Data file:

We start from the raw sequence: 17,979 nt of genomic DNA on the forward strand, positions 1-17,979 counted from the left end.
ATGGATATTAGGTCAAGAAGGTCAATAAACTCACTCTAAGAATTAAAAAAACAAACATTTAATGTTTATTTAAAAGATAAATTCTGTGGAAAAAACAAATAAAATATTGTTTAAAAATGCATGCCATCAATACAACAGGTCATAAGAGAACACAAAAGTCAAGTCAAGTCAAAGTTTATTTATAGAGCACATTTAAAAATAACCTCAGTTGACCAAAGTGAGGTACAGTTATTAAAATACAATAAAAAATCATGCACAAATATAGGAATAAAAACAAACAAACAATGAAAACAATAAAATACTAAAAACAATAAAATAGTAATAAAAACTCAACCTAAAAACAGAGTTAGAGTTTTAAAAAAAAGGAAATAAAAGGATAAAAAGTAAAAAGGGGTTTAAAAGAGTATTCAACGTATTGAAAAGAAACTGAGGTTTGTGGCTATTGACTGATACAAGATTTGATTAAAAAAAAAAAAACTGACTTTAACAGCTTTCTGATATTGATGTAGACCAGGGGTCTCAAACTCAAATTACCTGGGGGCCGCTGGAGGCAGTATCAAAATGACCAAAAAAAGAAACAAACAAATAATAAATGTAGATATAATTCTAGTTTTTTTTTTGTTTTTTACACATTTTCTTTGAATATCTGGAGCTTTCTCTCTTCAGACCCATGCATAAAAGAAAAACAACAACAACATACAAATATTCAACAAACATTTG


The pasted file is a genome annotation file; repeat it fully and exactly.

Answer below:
We start from the raw sequence: 17,979 nt of genomic DNA on the forward strand, positions 1-17,979 counted from the left end.
ATGGATATTAGGTCAAGAAGGTCAATAAACTCACTCTAAGAATTAAAAAAACAAACATTTAATGTTTATTTAAAAGATAAATTCTGTGGAAAAAACAAATAAAATATTGTTTAAAAATGCATGCCATCAATACAACAGGTCATAAGAGAACACAAAAGTCAAGTCAAGTCAAAGTTTATTTATAGAGCACATTTAAAAATAACCTCAGTTGACCAAAGTGAGGTACAGTTATTAAAATACAATAAAAAATCATGCACAAATATAGGAATAAAAACAAACAAACAATGAAAACAATAAAATACTAAAAACAATAAAATAGTAATAAAAACTCAACCTAAAAACAGAGTTAGAGTTTTAAAAAAAAGGAAATAAAAGGATAAAAAGTAAAAAGGGGTTTAAAAGAGTATTCAACGTATTGAAAAGAAACTGAGGTTTGTGGCTATTGACTGATACAAGATTTGATTAAAAAAAAAAAAACTGACTTTAACAGCTTTCTGATATTGATGTAGACCAGGGGTCTCAAACTCAAATTACCTGGGGGCCGCTGGAGGCAGTATCAAAATGACCAAAAAAAGAAACAAACAAATAATAAATGTAGATATAATTCTAGTTTTTTTTTTGTTTTTTACACATTTTCTTTGAATATCTGGAGCTTTCTCTCTTCAGACCCATGCATAAAAGAAAAACAACAACAACATACAAATATTCAACAAACATTTG